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National Transportation Safety Board wants all cars to autonomously prevent collisions

National Transportation Safety Board wants all cars to autonomously prevent collisions

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The National Transportation Safety Board is calling on car makers and auto regulators to make sure that all new passenger and commercial vehicles come with automatic collision avoidance technology, which the board says could mitigate more than 80 percent of deaths and injuries due to rear-end crashes. The NTSB has called on automakers to implement avoidance technology before, but they haven't heeded the call — the board says that only four models of passenger vehicles included a complete forward collision avoidance system as a standard feature last year. "You don’t pay extra for your seatbelt," Christopher Hart, NTSB chairman, says in a statement. "And you shouldn’t have to pay extra for technology that can help prevent a collision altogether."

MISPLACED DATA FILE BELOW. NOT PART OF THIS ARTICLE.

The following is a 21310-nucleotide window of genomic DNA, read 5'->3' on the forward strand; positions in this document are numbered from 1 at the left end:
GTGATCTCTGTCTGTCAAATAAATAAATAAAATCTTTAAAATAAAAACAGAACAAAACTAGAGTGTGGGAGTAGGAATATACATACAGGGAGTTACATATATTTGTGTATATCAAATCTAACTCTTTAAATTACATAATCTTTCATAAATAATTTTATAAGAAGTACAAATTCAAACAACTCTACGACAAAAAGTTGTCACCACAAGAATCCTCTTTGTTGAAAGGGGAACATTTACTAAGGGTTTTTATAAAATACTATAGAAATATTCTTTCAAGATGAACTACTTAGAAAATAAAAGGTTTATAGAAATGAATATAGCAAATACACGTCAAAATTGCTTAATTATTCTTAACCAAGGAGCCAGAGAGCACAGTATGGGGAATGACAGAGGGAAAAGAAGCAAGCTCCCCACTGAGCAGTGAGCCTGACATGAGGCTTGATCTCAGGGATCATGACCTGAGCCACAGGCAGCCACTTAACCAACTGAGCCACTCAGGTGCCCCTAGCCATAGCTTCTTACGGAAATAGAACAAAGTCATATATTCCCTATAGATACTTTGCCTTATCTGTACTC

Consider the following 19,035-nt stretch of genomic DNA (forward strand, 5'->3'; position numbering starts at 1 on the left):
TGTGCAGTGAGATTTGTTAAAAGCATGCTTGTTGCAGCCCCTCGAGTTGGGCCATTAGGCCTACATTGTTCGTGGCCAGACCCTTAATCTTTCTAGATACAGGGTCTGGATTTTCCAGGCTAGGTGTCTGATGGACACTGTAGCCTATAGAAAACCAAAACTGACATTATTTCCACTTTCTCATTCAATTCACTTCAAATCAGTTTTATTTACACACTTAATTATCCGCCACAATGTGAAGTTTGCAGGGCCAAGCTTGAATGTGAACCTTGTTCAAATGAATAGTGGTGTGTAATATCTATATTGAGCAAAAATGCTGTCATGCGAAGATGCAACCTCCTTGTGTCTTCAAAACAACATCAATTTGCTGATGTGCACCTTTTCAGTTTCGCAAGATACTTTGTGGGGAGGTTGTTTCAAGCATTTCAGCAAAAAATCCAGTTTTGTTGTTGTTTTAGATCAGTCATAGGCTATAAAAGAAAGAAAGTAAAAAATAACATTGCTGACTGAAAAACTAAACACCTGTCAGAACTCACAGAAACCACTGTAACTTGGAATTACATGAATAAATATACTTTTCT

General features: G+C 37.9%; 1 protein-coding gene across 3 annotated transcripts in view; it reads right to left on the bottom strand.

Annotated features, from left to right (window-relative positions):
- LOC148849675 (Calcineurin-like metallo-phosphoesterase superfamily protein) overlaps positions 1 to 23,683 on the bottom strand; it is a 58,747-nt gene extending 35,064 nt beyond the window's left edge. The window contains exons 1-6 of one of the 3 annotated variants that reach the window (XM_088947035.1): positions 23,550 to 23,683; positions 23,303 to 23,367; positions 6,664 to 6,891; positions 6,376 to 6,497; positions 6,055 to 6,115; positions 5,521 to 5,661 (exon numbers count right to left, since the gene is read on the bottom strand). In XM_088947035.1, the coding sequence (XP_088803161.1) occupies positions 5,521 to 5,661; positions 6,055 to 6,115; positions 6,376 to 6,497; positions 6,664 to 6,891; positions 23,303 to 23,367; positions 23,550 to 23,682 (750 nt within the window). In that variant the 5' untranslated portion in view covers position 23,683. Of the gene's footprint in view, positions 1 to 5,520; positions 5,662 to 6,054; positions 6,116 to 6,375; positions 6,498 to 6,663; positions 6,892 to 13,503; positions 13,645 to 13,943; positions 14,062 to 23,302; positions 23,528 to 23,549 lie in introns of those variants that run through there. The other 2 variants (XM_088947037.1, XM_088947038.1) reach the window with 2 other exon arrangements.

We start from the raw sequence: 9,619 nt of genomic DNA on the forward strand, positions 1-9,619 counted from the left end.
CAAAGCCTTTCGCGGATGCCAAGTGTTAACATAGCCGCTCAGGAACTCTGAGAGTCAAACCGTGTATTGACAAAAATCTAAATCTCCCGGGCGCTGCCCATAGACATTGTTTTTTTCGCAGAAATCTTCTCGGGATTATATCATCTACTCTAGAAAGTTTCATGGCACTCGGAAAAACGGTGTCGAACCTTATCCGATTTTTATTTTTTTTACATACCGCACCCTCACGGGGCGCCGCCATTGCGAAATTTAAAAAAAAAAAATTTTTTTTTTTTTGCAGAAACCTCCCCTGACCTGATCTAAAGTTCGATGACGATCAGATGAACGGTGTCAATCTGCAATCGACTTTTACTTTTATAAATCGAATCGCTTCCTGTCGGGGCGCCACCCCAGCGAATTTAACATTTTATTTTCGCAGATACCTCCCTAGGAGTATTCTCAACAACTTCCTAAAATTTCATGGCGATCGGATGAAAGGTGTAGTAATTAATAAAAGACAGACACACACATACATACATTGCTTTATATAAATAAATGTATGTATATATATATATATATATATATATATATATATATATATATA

Regulators will need to encourage automakers to start doing this

As part of a report issued this week, the NTSB is recommending that the National Highway Traffic Safety Administration begin developing standards for systems that can avoid rear-end collisions. The board wants automakers to begin including collision warning systems immediately and to add in assisted braking and autonomous braking once standards are finalized. The NTSB's general vision of this system is that it might warn a driver as they're approaching a potential collision and need to brake, begin braking for the driver if there's no response, and finally stop the car if necessary. The board believes that these systems can provide even more safety as they become integrated with connected cars in the future.

While the NTSB's recommendations sound like excellent suggestions, there's no immediate reason to believe that they'll lead to changes. As the board notes in apparent aggravation, it's made 12 recommendations in favor of implementing similar technology over the past 20 years, and not much has happened. This week, it's suggesting that regulators create incentives for automakers to implement these systems, such as by factoring collision avoidance systems into car safety ratings. These systems seem increasingly doable as automakers continue their research into autonomous driving tech, so we can hope these recommendations don't have to go on for another 20 years.